Sunday 18 August, 2019

'DISRESPECTFUL!' Rastas dissatisfied with apology, $10-m trust for Coral Gardens Massacre

Legal advisor to the Coral Gardens Benevolent Society, Miguel Lorne has described the apology issued by the Jamaican government, for the April, 1963 Coral Gardens Massacre, as unsatisfactory.

Prime Minister Andrew Holness in Parliament on Tuesday apologised and announced that a $10 million trust fund for the victims had been set aside. Some 21 families have been identified as being victims of the assault by agents of the state.

Holness also announced that six plots at the site of the first formal Rastafarian community, Pinnacle in St Catherine, would be set aside and marked as heritage sites in honour of the Rastafarian faith which has been instrumental in placing Jamaica on the world map, through reggae music, vegetarian cuisine and other positive lifestyles.

But Lorne was not impressed. The attorney said Holness didn’t do enough. He said the apology should have been issued to the entire Rastafarian community, not just the victims of the fateful incident.

“The apology falls short. While we accept the apology, because it’s a start, it is not enough. You must apologise to the Rastafari community worldwide,” Lorne said.

On the fateful day in 1963, seven Rastafarians were killed by police and dozens more injured after bearded men set a gas station alight and killed its owner during a land dispute in the St James community. In the aftermath of the attack, the Rastas and a policeman were killed, and another policeman chopped several times and hospitalized for months.

The incident sparked a nationwide persecution against Rastas, allegedly endorsed by the then Jamaica Labour Party government. That, Lorne said, has not been addressed as many Rastafarians who had nothing to do with the Coral Gardens incident faced the wrath of the state who called on the populace to help round up, maul and trim Rastas.

“Rastas in Portland, Manchester, Kingston and all over the island felt the hands of the police and citizens, who were paid one guinea (approximately J$3) for every Rasta they brought in. It spilled over a decade after the atrocities," Lorme said.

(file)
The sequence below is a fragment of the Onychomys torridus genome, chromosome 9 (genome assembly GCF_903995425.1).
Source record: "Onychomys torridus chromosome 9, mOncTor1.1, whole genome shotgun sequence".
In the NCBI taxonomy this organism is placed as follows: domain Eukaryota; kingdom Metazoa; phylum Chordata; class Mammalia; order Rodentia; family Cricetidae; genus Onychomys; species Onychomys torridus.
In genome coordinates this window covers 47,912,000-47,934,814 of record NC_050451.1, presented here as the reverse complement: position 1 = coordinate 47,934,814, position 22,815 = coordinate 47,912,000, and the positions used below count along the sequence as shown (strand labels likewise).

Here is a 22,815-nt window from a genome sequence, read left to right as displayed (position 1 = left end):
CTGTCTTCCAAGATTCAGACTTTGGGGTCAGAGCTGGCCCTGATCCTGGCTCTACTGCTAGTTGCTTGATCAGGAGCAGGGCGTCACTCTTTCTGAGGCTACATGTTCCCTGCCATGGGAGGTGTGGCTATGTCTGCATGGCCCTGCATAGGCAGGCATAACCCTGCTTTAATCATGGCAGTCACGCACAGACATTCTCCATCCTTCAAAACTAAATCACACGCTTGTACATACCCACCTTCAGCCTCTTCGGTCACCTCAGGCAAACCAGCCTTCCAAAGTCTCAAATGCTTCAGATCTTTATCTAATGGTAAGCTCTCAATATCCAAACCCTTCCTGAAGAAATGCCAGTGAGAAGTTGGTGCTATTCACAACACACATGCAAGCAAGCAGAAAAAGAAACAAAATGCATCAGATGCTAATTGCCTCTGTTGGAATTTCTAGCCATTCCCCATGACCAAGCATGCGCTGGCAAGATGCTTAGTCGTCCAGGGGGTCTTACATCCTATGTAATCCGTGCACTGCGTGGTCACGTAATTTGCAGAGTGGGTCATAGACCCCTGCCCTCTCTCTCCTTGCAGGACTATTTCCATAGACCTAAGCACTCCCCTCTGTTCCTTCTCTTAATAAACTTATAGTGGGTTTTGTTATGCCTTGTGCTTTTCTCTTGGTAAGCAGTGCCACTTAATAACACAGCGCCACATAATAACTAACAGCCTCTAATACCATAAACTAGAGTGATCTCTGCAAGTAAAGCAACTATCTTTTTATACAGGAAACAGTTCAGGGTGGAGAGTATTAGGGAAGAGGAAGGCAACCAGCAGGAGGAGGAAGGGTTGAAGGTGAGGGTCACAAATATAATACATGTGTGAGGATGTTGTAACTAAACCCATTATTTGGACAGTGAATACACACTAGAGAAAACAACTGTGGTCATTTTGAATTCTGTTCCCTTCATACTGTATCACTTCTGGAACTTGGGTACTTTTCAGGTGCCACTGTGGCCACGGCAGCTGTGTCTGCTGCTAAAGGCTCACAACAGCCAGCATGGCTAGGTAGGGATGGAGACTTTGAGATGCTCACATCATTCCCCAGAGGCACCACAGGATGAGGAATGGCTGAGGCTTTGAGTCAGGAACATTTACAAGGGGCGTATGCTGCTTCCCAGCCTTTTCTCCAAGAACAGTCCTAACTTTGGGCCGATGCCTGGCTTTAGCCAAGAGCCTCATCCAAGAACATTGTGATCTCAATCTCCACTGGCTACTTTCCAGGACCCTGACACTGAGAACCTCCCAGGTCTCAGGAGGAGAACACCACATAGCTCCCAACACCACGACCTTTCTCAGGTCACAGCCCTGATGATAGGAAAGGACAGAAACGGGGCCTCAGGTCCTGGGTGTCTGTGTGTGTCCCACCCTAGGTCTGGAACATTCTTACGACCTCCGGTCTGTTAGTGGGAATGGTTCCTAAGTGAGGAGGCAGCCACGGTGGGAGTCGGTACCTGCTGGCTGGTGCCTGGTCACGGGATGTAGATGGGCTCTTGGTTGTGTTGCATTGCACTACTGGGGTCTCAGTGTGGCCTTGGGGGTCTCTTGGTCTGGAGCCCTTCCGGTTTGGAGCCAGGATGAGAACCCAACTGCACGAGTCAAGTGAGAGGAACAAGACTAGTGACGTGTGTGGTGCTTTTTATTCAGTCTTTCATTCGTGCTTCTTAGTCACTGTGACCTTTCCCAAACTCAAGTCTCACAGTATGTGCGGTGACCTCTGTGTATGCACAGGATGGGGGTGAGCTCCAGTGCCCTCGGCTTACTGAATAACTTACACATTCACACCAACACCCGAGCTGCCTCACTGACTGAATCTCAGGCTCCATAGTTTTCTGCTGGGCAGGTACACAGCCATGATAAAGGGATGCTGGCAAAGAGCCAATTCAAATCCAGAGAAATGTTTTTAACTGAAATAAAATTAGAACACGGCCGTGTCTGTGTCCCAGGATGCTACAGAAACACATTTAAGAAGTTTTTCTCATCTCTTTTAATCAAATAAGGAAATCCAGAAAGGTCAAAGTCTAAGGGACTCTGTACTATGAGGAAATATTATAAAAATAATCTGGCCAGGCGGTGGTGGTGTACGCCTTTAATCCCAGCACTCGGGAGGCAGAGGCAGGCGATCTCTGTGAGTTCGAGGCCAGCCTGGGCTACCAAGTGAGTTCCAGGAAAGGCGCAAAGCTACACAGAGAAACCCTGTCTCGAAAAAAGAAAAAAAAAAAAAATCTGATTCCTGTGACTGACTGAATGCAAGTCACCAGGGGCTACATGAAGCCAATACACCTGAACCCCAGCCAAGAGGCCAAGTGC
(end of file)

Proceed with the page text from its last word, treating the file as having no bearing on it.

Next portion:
"I too suffered from persecution. I was fired from the Half-Way- Tree Court after two weeks because I had dread-locks. When I graduated from law school the Justices in the High Court held a meeting and voted whether or not to allow me to practice law," he continued. "Families would put out their own children who became Rastas. Rastas were stoned and beaten. They were not accepted on public transport and had to travel in gullies. “So, an apology to the victims is barely enough.” 

Lorne said the police, and the courts in particular, were merciless against Rastas as many brethren would be imprisoned for periods up to seven-years for the possession of a marijuana spliff.

Lorne also had problems with the amount of money the government announced as reparations for what he described as a “most heinous act.”

“That amount is disrespectful. We cannot accept that. For what has been suffered they should offer much more. We may seek legal redress,” he said.

Rastafarian author, filmmaker and former Jamaican senator, Barbara Blake Hannah was more reserved in her view of the government’s apology. She said the apology is long overdue, especially from a JLP government. She regards the $10 reparation as “a good start,” and believes land will also be offered to the Coral Gardens Benevolent Society.

Blake Hannah says she hopes the funds will be placed on deposit and the interest used to finance not only the needs of the 21 families presently identified, but invested in businesses, farms and other ventures.

“Some will say it's not enough…..but to be realistic it's a good beginning,” she said.


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